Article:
Alzheimer's:She Never Said Goodbye (cont.)

Moderator: May I ask how old your wife is?

Ellison: My wife is 64 now.

Moderator: Is there a typical age range in which Alzheimer's sets in?

Ellison: It varies. It is estimated that at age 65, about 10% of the population has Alzheimer's. At age 85, almost 50%. My wife came down with it in her mid-fifties which is referred to as early onset Alzheimer's. Some people in their twenties have gotten it. It's unusual. As you grow older, the chances start multiplying rapidly.

Moderator: How did your wife's behavior change from the onset of her disease to the present day? How rapidly did these changes take place?

Ellison: It came on rather slowly. There were some incidents as I think back, some of the things that she did that were not explainable were probably due to Alzheimer's but we weren't aware of it at the time. The real things that started out was she became depressed, confused, forgetful, and as things went on, she started becoming hostile, which was nothing that I could relate to. That wasn't her. She changed into another person.

Moderator: How does this affect you, as the spouse?

Ellison: It doesn't just affect the individual that has it. It affects those around them, spouses, children, relatives, everybody becomes involved. It's hard. The caregivers -- and I've talked to many of them and everybody kind of handles it differently. It's a hard job. The title "caregiver" is all encompassing because you are the caregiver for somebody who has Alzheimer's. That's another interesting point. It is estimated that by 2005, elder care will surpass child care. There will be more elderly requiring care than there will be children. That's going to be increasing significantly.

Moderator: Are we as a society prepared for the coming onslaught of gerontological need?

Ellison: I'm going to have to use the words of Kenneth Dychtwald, the author of book called Age Power. He says we are not even close to being prepared. The baby boomers -- I was around that time -- in 1945, millions of service men came home in 1945. A year later, we were not ready for all the babies that were coming down like a rain storm. The hospitals were not ready. There were not enough pediatricians. Children were being born in hallways. The schools weren't ready for them either. When the baby boomers came forth, baby food was in short supply, diapers, there wasn't enough toys. They went to the school system and they kind of wreaked havoc everywhere they've been. There's not enough geriatric practitioners to even begin to take care of the elderly. As he sees it, he sees a disaster about ready to happen here as these 78 million baby boomers reach old age.

Moderator: What drugs are currently available to help slow down the deterioration of those with Alzheimer's Disease?

Ellison: Right now the principle one is Aricept(donepezil). My wife was on tacrine (Cognex). That was part of the first medication that was supposed to slow the effects of Alzheimer's. Those things only last for maybe six to nine months. It does slow it down but does not cure it.

Moderator: Are you aware of any promising new treatments on the horizon?

Ellison: There are all kinds of tests going on. I was just talking to my wife's sorority sister's husband. He's a research physician on Alzheimer's at the University of Kentucky. He was talking about different things being done. He said he saw no real breakthrough for at least 15 years. A lot of people involved in Alzheimer's research, they meet semi-annually to share information gathered, to network as to latest developments in research efforts.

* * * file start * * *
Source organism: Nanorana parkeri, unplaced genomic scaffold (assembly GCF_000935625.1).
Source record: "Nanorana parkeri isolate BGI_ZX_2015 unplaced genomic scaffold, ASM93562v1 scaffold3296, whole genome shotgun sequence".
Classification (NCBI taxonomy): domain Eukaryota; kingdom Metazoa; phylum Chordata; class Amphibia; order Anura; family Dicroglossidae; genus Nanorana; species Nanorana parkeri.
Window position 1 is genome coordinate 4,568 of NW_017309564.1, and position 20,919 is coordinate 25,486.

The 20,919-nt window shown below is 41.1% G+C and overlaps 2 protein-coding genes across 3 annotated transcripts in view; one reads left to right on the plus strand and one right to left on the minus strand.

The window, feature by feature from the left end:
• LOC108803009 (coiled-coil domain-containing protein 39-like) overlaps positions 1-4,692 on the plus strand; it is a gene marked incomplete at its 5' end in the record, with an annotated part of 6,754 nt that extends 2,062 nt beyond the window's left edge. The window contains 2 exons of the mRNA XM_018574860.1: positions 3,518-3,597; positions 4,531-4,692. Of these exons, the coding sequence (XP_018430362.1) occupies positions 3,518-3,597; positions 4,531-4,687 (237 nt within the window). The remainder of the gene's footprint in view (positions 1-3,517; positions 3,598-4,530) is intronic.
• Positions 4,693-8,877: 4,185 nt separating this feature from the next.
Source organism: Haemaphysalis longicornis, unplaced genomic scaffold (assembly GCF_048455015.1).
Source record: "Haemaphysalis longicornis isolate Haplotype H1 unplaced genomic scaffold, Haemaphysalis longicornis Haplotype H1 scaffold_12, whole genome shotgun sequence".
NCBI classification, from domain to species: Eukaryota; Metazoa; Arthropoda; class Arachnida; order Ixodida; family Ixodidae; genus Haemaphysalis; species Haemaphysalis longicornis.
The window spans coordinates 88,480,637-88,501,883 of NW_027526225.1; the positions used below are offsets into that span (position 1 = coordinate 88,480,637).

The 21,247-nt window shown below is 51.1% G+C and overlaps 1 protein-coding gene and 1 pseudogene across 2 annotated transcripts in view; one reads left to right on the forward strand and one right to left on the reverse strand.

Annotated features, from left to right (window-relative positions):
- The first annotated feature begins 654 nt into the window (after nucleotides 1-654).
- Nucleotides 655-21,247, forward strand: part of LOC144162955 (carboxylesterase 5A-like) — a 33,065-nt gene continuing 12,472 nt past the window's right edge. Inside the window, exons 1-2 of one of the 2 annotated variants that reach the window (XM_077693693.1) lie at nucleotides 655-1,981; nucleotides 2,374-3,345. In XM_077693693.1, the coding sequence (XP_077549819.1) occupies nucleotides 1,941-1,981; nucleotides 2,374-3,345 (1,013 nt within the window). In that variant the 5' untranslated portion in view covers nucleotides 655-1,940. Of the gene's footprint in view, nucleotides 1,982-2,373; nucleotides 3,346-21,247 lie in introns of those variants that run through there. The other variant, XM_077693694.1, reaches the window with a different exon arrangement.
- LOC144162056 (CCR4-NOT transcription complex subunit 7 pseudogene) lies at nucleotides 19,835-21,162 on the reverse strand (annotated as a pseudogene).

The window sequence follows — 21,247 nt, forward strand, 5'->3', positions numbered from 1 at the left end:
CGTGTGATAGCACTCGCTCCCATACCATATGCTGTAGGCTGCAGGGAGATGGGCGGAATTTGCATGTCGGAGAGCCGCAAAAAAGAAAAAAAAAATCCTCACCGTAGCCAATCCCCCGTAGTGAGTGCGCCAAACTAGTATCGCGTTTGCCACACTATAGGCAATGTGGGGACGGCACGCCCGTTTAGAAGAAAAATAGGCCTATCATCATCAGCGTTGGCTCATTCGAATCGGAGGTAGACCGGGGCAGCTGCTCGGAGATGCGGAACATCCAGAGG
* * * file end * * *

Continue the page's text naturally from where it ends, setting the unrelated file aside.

Moderator: Are there any things people can do to prevent Alzheimer's?

Ellison: That's the problem. They don't know what the cause is. If you don't know the cause, you can't really plan for prevention. Like weight control, you know if you eat too much, you're going to have a weight problem. All kinds of theories have been tested and eliminated. As of yet, they just don't know.

Moderator: Alzheimer's is a genetic condition?

Ellison: My understanding is that people can be predisposed to it through genetics or family history. My understanding is that in the case studies, they have identified like 120 families where everybody in every generation has come down with Alzheimer's. That's an unusual situation there.

Moderator: With all of the recent news about genetics and genetic research, how will this affect Alzheimer's disease in the future?

Ellison: Undoubtedly it's going to help somewhere along the line. This has been the decade of the brain. President Bush signed that in as the decade of the brain. In a recent article, they have found out more about the brain  -- 90% of what they know about the brain has been learned in the last ten years. They expect further brain research is even going to be more significant in the future. Right now, there is no solution for Alzheimer's, no cure and no prevention. Nobody knows what causes it.

Moderator: Do we ever see a natural reversal of the effects of Alzheimer's disease without any assistance from medical technology?

Ellison: I've never heard of it.

Moderator: Once diagnosed with Alzheimer's or dementia, what are the options available?

Ellison: Early onset, they can take Aricept. Alzheimer's progresses at different rates in different people. Every case is different. Some people can be diagnosed and die within two or three years. Some can be diagnosed and live for 20. The path they take varies in speed and what happens to people. There's no reversing. You don't go backward. People just proceed along the path at different speeds.